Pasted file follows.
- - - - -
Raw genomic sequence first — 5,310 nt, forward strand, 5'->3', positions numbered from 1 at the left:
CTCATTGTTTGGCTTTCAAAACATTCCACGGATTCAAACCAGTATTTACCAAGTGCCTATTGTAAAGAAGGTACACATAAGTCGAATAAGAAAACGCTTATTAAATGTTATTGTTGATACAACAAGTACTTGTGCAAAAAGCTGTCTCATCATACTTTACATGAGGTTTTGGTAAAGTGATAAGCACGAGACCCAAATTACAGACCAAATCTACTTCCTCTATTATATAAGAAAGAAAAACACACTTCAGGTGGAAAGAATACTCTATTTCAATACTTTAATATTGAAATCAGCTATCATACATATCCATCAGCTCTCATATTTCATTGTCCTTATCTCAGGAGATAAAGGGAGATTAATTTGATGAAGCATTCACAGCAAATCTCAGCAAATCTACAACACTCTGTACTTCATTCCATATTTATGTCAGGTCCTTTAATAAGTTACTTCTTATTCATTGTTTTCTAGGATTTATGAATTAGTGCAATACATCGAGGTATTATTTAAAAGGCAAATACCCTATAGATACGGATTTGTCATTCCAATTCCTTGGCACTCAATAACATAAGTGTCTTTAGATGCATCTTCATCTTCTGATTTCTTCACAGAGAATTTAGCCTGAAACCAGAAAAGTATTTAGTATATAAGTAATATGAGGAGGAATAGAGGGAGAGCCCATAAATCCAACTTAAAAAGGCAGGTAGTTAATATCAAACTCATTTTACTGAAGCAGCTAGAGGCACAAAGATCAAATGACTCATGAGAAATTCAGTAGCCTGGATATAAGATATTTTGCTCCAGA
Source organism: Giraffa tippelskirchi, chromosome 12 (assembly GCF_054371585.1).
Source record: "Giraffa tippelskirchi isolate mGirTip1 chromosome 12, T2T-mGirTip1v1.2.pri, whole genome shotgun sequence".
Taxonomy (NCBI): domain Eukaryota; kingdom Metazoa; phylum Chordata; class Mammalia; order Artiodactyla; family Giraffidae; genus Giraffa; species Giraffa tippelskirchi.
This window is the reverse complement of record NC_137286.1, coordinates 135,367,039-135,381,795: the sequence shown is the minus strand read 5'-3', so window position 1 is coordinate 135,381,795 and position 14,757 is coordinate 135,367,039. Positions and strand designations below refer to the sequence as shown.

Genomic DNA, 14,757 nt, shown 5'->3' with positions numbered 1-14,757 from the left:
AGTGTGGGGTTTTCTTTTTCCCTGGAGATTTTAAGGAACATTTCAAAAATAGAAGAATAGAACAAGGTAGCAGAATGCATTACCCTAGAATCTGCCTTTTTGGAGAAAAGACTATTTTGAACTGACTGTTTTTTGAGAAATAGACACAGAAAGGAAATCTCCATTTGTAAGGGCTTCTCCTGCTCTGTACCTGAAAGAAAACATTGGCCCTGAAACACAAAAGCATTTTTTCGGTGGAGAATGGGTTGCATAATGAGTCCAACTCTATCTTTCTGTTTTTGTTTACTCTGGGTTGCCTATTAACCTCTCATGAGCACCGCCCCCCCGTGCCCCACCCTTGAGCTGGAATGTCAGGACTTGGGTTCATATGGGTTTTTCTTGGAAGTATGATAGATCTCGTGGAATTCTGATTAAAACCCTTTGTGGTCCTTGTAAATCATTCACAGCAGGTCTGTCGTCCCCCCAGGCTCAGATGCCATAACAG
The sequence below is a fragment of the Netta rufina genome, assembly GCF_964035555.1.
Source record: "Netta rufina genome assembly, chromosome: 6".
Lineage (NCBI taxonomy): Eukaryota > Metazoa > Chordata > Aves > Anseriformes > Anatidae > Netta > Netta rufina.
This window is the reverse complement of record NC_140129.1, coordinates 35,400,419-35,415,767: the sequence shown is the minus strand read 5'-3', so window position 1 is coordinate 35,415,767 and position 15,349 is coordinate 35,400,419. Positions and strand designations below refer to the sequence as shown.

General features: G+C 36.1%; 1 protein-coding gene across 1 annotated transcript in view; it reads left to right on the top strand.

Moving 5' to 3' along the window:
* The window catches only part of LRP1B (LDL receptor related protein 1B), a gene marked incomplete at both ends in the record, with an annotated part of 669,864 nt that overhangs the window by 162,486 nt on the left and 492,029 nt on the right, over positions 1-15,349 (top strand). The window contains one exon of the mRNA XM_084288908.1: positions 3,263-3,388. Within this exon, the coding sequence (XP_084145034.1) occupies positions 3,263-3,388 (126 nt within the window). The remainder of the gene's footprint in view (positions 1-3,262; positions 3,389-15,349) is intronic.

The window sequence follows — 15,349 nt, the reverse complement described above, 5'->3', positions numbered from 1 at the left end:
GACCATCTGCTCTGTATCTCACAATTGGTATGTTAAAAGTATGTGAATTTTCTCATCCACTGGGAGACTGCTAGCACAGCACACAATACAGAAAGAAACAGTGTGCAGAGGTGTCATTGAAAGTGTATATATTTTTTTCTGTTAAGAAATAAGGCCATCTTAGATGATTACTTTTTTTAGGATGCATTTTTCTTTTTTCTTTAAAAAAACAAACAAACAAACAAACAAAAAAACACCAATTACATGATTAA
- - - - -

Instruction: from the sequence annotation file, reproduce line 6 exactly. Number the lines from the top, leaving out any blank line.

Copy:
This window is the reverse complement of record NC_137286.1, coordinates 135,367,039-135,381,795: the sequence shown is the minus strand read 5'-3', so window position 1 is coordinate 135,381,795 and position 14,757 is coordinate 135,367,039. Positions and strand designations below refer to the sequence as shown.